How to Simplify Algebraic Expressions Involving Fractions?





Factorize both numerator and denominator as follows:

    \[\frac{12}{64}=\frac{2 \times 2 \times 3}{2 \times 2 \times 2 \times 2 \times 2 \times 2}=\frac{4 \times 3}{4 \times 16}=\frac{3}{16}\]

How to simplify algebraic fractions

The same concept is applicable when solving algebraic fractions. Let us demonstrate that using an example.


    \[\frac{2 a+4}{4 a} \text { and } \frac{9+12 b}{6}\]


To simplify the above algebraic fractions, factorize both numerator and denominator by finding a common term. By inspection, we have:

    \[\frac{2 a+4}{4 a}=\frac{2(a+2)}{4(a)}=\frac{a+2}{2 a}\]

 where 2 is the common factor

    \[\frac{9+12 b}{6+3 a}=\frac{3(3+4 b)}{3(2+a)}=\frac{3+4 b}{2+a}\]

 where 3 is the common factor

Algebraic fractions are in the simplest form if there is no common factor in the numerator and denominator and no common factor as in the two cases above. The two examples that we have seen above are direct. However, you can get complex problems, but you should not panic. Just follow the same steps and principles to get the solution.

Example 1:




By inspection, the term (b-1) is common to both numerator and denominator and hence, cancels out. Just simplify the fraction by canceling the common factor as shown:


Example 1:


    \[\frac{2(a+3)(b-1)}{(2 a+6)}\]


There is no common factor in the numerator but we have 2 as a common factor in the denominator. So, we factor out 2 to simplify the fraction.

    \[\frac{2(a+3)(b-1)}{(2 a+6)}=\frac{2(a+3)(b-1)}{2(a+3)}\]

Notice how we have the factor 2(a+3) as a common factor for both numerator and denominator. We can cancel it out both at the top and bottom to simplify our fraction.

    \[\frac{2(a+3)(b-1)}{(2 a+6)}=\frac{2(a+3)(b-1)}{2(a+3)}=b-1\]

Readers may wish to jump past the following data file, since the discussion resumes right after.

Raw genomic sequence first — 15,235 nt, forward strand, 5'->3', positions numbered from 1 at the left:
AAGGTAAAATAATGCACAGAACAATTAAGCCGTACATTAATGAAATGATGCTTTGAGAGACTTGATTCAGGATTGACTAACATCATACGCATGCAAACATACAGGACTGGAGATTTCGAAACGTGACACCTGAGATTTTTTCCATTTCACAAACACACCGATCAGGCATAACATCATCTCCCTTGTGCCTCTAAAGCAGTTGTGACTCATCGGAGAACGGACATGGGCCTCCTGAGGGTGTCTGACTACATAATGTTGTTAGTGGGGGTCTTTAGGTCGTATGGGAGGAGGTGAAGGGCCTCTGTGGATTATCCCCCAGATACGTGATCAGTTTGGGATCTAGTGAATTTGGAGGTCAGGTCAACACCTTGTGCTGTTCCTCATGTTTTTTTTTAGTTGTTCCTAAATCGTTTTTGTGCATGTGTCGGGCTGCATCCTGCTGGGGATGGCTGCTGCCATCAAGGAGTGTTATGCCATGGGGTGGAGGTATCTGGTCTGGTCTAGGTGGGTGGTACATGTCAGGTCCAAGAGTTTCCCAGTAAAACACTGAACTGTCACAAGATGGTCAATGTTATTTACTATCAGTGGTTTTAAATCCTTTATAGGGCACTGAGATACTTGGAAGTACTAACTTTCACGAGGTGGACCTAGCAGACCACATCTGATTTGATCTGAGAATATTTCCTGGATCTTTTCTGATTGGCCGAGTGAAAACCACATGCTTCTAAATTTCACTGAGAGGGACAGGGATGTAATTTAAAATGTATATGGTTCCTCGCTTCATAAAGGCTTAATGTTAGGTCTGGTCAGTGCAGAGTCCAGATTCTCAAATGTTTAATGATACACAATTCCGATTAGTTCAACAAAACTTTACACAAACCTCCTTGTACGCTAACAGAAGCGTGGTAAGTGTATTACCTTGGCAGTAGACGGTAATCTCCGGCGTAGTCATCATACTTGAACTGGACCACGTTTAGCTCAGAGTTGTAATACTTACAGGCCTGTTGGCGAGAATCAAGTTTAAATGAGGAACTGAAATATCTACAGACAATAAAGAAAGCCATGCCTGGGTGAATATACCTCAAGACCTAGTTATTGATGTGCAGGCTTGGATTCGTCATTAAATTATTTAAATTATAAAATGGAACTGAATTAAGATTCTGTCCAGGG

Sometimes you need to group like terms to solve an algebraic expression. We will use this example to demonstrate it.


    \[\frac{(a+3 b)-(b-a)}{(2 a+6 b)+(a-2 b)}\]


We start the simplification process by first breaking the bracket and collecting like terms together. 

    \[\frac{(a+3 b)-(b-a)}{(2 a+6 b)+(a-2 b)}=\frac{a+3 b-b+a}{2 a+6 b+a-3 b}=\frac{a+a+3 b-b}{2 a+a+6 b-3 b}=\frac{2 a+2 b}{3 a+3 b}\]

Our fraction now looks small, but it is not in its simplest form. We continue to factorizing terms at the top and those at the bottom. By inspection, 2 is common in the numerator, and 3 is common in the denominator. Using this information, we can further simplify the fraction.

    \[\frac{2 a+2 b}{3 a+3 b}=\frac{2(a+b)}{3(a+b)}=\frac{2}{3}\]

Some algebraic fractions may seem to be already in the simplest form, but a closer look will tell you that they are not. This trick should not beat you. Inspect the fraction in the example below and conclude whether it is in its simplest form or not.



    \[\frac{2(a-2 b)}{3(2 b-a)}\]


What was your response? You are right is you said that the fraction is not in its simplest form. The terms in the braces look unidentical, but we can rearrange them by pulling the negative sign in the denominator out of the bracket. Here is how to go about it:

    \[\frac{2(a+2 b)}{3(2 b-a)}=\frac{2(a-2 b)}{-3(a-2 b)}\]

Now, look at how nice the fraction has become. The term (a-2b) is now common both in the denominator and numerator. We further simplify the fraction by canceling these terms.

    \[\frac{2(a+2 b)}{3(2 b-a)}=\frac{2(a-2 b)}{-3(a-2 b)}=-\frac{2}{3}\]


That is all for this lesson. You can now simplify any algebraic fractions no matter how complex it seems by just applying these principles. Also, note that you can carry out arithmetic operations on algebraic expressions the same way you do for other numbers and fractions. See you in our next tutorial on how to simplify algebraic expressions involving exponents.

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